More on mass extinctions and impacts here and here


2 responses to “Wildfires and climate at the K-Pg boundary

  1. “the outcome of the Chicxulub impact would have been immediate and terrible”

    But (Dear Steve), don’t we also have to demonstrate that these effects of the impact were worldwide, or nearly so? For example, how geographically extensive are all these soot deposits? Otherwise, the devastation would only have been regional and so probably not enough to cause global extinctions on its own account.

    And are not some of the said outcomes of an impact indistinguishable from those caused by Deccan Traps eruptions? For example, both these ever-popular and well-known rival causes of end-Cretaceous extinctions would likely have affected bio-productivity, and even ultimately survival, of photosynthetic organisms. Certainly in the case of my own specialist subject, coral reefs and reef corals, I found that extinctions were greater amongst the latter, these being photosymbiotic and photosynthetic (cf. zooxanthellate corals) than amongst azooxanthellate corals. I argued that this result on its own does not tease out the ‘impact vs volcanism’ alternatives, and presumably much the same applies to all other photosynthetic organisms that went ‘preferentially’ extinct at the end of the Cretaceous.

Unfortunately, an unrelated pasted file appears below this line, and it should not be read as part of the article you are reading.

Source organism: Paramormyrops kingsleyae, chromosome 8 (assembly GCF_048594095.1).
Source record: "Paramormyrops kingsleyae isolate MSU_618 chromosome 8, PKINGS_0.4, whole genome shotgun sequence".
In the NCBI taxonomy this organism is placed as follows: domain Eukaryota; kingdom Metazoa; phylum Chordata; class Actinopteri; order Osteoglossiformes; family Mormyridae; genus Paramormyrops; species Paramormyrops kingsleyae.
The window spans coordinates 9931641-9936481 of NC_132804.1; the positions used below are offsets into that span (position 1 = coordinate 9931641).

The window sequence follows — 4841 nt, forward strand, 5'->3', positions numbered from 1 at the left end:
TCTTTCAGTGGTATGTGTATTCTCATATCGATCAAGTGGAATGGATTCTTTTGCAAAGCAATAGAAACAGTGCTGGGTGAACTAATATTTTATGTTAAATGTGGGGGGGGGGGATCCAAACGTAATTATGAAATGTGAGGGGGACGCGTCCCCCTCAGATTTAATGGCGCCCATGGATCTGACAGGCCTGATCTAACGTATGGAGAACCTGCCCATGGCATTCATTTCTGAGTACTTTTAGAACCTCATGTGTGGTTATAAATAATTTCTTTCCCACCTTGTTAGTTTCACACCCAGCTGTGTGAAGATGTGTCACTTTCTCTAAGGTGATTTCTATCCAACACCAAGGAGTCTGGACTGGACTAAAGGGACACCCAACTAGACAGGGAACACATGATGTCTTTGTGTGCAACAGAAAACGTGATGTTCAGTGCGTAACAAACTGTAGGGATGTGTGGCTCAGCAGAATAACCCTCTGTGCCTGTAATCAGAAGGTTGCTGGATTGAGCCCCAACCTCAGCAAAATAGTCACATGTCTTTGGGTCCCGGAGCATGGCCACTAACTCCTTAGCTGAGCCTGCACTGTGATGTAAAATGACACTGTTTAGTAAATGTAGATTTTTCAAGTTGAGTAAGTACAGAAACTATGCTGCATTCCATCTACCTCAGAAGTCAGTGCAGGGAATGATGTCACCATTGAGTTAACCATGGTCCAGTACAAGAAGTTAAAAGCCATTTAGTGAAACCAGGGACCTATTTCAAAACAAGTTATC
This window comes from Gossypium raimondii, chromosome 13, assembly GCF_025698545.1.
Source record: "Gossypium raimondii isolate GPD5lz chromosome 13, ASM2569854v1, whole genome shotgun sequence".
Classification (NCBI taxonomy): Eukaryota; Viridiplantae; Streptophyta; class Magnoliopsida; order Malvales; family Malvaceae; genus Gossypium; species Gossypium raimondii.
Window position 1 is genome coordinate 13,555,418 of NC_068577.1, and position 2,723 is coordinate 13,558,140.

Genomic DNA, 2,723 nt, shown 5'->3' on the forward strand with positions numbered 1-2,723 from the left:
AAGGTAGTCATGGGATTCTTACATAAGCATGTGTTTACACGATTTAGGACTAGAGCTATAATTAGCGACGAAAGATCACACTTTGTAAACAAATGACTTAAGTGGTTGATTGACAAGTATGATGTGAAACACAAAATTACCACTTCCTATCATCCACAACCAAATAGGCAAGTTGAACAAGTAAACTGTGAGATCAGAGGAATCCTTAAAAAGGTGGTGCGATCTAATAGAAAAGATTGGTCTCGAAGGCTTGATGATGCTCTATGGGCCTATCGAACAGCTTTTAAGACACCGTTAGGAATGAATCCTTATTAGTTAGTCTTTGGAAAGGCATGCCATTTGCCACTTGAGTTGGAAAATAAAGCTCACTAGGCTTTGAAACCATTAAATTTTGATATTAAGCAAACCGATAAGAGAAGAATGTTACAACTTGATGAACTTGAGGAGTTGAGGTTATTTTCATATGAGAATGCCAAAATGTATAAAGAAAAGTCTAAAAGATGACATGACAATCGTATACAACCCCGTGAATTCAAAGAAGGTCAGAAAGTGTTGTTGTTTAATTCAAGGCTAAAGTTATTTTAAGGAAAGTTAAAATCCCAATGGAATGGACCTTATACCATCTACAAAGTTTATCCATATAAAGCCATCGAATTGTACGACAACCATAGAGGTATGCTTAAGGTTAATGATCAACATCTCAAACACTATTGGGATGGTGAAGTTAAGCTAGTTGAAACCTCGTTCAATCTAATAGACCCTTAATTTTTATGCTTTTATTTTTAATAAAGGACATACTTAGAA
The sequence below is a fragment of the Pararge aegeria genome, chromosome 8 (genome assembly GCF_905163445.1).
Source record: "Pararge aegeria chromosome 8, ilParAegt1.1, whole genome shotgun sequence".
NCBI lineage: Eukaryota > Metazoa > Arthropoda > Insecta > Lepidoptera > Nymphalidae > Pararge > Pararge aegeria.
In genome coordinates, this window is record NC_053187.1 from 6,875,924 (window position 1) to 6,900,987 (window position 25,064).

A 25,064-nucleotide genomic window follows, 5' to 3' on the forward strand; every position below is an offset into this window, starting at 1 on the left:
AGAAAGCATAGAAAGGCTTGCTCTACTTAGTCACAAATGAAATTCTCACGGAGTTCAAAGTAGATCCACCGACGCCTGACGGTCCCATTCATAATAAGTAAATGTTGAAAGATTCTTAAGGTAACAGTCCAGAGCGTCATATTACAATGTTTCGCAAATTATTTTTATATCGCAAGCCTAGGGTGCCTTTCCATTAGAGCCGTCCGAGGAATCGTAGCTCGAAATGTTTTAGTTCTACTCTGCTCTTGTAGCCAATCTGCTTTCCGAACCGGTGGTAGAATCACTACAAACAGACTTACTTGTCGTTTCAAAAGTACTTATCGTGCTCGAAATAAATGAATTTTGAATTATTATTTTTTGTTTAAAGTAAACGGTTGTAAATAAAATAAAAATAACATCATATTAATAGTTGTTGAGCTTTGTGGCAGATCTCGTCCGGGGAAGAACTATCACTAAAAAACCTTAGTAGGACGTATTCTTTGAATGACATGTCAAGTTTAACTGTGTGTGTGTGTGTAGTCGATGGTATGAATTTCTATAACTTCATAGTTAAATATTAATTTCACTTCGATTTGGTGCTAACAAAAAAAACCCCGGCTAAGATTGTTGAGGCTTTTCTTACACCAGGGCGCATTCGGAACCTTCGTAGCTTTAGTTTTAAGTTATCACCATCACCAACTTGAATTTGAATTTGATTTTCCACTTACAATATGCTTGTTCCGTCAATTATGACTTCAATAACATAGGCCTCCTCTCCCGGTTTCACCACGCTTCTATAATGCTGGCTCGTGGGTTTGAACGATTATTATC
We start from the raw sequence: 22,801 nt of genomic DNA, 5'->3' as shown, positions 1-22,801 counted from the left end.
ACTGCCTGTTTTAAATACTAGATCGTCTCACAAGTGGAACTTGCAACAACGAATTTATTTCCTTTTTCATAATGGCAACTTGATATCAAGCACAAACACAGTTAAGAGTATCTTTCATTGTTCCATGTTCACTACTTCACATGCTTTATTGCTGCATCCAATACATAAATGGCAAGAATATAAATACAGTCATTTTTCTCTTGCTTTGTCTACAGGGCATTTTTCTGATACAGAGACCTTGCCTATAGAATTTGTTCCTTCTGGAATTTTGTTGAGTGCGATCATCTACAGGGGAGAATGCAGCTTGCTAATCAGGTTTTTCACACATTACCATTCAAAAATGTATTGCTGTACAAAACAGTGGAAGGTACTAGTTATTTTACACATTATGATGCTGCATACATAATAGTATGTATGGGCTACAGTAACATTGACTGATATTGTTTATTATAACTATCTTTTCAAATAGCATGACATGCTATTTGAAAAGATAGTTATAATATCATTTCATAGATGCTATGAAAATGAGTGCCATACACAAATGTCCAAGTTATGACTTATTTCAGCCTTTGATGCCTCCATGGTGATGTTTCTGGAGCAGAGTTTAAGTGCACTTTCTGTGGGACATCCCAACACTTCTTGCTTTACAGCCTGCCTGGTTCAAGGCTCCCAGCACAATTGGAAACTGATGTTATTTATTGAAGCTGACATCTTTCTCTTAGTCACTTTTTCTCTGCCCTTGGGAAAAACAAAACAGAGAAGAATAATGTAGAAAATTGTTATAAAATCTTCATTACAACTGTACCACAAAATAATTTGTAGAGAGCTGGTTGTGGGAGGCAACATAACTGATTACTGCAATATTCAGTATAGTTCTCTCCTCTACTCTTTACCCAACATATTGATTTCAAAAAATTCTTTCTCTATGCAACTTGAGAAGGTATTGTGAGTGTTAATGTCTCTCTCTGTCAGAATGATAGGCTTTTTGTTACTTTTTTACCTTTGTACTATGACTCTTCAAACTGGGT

Best wishes


    • Hi Brian, and thank you for your comment. As far as I know, the soot particles occur in all the occurrences of the K-T(Pg) event layer along with the other indicators of a major impact – shocked grains, melt spherules, high iridium etc. Interestingly though, it now seems that late-Cretaceous atmospheric oxygen levels were below those at present rather than far higher as once believed by the originators of the ‘global wildfire’ hypothesis back in the lat 80s.

      I’m sure you are right that impact- and volcanic-related extinctions cannot be distinguished. But I’m pretty sure that outcome of the Chicxulub impact would have been immediate and terrible – the equivalent of a small mountain falling out of the sky at about 15 km per second would have delivered well over a thousand years’ worth of global solar energy input in less than a second…

      The trouble with Earth-Pages is that I am limited to 700 words max for each item, and as they say, ‘I could go on…’!

      Coincidentally I have just received Michael Rampino’s slim volume to review for New Scientist and had just sat down to bash out a few opening comments when I saw the alert from Earth-Pages that you had made a comment.

      I really appreciate comments from all and sundry and wish that many more people would have a shot – nothing in the geosciences is cut and dry except perhaps the Law of Superposition, and a former graduate student of mine pointed out that even Steno’ initial contribution to stratigraphy doesn’t apply in palaeosols!


Leave a Reply

Fill in your details below or click an icon to log in:

WordPress.com Logo

You are commenting using your WordPress.com account. Log Out / Change )

Twitter picture

You are commenting using your Twitter account. Log Out / Change )

Facebook photo

You are commenting using your Facebook account. Log Out / Change )

Google+ photo

You are commenting using your Google+ account. Log Out / Change )

Connecting to %s